Interim managers are sourced quickly, usually with ten to fourteen days of a request first being made. With up to 20 years experience at senior management level, they have the skill and experience to make an immediate impact. Given that they work only on specific projects, the settling-in period is very short and they can get on quickly with the task at hand. Executives on Assignment selects, interviews and recommends interim managers on the basis of their skills, ability, experience and 'fit' to the client's requirements. Commitment is assured in the sense that the interim manager's next assignment depends on their current reputation, while confidentiality is assured in the same way as if the executive was a lawyer or tax adviser. Confidentiality at senior management level in particular is a vital concern in every industry.

Executives on Assignment has released figures which show that the current high growth areas in Ireland are the sectors where the company has already built a strong presence in the UK. In the five years that have elapsed since the firm's launch there, 46% of assignments have been in manufacturing, with 41% in financial services, information technology and telecommunications.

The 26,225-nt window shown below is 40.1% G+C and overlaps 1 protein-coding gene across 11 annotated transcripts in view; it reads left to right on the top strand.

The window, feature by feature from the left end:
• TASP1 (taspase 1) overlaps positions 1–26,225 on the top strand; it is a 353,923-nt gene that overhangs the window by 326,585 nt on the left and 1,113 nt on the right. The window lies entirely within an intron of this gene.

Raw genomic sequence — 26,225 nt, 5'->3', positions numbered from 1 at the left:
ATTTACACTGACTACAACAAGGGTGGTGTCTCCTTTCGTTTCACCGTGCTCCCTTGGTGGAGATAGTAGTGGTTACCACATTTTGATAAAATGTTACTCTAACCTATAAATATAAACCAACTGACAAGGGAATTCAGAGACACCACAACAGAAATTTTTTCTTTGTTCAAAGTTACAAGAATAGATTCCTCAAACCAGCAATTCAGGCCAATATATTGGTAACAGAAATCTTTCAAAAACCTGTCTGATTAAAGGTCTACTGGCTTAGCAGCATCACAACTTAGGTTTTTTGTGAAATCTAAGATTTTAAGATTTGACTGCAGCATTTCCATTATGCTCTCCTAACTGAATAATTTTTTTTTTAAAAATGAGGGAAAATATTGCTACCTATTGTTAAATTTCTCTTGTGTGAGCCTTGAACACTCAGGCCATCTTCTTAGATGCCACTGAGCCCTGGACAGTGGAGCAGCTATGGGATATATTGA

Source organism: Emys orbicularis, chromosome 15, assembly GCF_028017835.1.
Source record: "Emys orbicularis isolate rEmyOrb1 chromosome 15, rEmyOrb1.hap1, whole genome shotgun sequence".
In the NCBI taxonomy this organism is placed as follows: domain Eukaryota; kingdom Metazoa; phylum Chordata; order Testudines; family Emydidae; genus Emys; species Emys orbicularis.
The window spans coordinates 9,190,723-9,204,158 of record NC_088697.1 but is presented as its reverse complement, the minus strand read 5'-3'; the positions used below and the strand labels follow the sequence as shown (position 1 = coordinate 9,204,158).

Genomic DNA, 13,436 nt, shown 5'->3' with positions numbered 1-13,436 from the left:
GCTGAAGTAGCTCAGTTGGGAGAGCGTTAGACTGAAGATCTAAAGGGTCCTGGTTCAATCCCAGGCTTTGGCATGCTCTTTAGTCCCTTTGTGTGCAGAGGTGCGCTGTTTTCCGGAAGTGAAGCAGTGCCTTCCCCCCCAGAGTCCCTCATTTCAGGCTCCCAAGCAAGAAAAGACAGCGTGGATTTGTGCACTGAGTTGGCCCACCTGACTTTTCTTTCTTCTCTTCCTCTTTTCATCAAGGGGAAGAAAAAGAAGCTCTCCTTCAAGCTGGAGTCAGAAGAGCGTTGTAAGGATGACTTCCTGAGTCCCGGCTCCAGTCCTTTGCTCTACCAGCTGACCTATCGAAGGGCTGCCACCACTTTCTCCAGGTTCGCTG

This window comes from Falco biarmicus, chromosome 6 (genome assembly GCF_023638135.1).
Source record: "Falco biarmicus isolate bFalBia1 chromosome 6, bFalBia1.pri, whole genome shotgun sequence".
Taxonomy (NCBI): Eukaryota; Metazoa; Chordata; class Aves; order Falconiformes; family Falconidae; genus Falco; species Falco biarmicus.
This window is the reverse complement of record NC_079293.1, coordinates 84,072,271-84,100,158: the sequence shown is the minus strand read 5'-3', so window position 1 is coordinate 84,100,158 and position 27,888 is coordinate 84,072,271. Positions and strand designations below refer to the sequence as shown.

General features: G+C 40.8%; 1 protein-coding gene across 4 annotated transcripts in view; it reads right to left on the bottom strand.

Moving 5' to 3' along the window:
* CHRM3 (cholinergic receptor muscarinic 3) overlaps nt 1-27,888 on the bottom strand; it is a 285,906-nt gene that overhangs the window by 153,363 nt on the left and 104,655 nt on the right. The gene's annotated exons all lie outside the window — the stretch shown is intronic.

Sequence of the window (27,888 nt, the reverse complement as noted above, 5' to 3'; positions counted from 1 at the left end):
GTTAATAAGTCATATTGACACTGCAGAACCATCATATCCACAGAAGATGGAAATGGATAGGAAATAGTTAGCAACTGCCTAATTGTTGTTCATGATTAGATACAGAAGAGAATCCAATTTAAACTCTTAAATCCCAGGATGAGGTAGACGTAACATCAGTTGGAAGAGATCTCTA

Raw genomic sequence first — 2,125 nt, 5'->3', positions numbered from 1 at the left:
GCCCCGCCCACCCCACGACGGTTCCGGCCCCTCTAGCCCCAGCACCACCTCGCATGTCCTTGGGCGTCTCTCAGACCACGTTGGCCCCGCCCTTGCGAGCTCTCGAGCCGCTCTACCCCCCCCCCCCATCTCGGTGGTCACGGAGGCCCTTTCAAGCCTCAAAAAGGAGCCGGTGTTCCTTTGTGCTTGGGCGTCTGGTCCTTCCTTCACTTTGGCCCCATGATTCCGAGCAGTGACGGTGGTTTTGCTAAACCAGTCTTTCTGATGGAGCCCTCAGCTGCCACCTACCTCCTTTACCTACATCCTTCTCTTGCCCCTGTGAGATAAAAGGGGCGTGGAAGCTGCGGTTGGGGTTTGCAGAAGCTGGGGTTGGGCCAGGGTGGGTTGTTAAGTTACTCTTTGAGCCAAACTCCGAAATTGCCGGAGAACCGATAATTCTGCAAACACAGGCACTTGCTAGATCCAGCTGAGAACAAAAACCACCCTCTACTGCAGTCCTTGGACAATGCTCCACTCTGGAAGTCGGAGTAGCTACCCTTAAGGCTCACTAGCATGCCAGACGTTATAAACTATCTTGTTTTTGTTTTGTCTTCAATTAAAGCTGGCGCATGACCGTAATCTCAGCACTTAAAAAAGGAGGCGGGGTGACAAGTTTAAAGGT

Just as significant are the figures for the number of assignments by functional area. Production and operations are the leading areas, followed by the financial sector (24%), human resources (14%), sales and marketing (12%) and information technology (6.5%). The general management area, which includes chief executives and managing directors, generates 11% of assignments.

Given that it is becoming increasingly difficult to find suitable senior managers quickly in today's scarce-skills environment, it looks as though interim managers could play a vital part in short-term corporate development. By opting for sensibly over-qualified, temporary executives, many of whom have been involved in strategic decision-making for much of their careers, companies can take full advantage of an untapped reservoir of management talent whose cultural legacy may endure long after the assignment is completed, or the permanent manager has finally taken up their new position.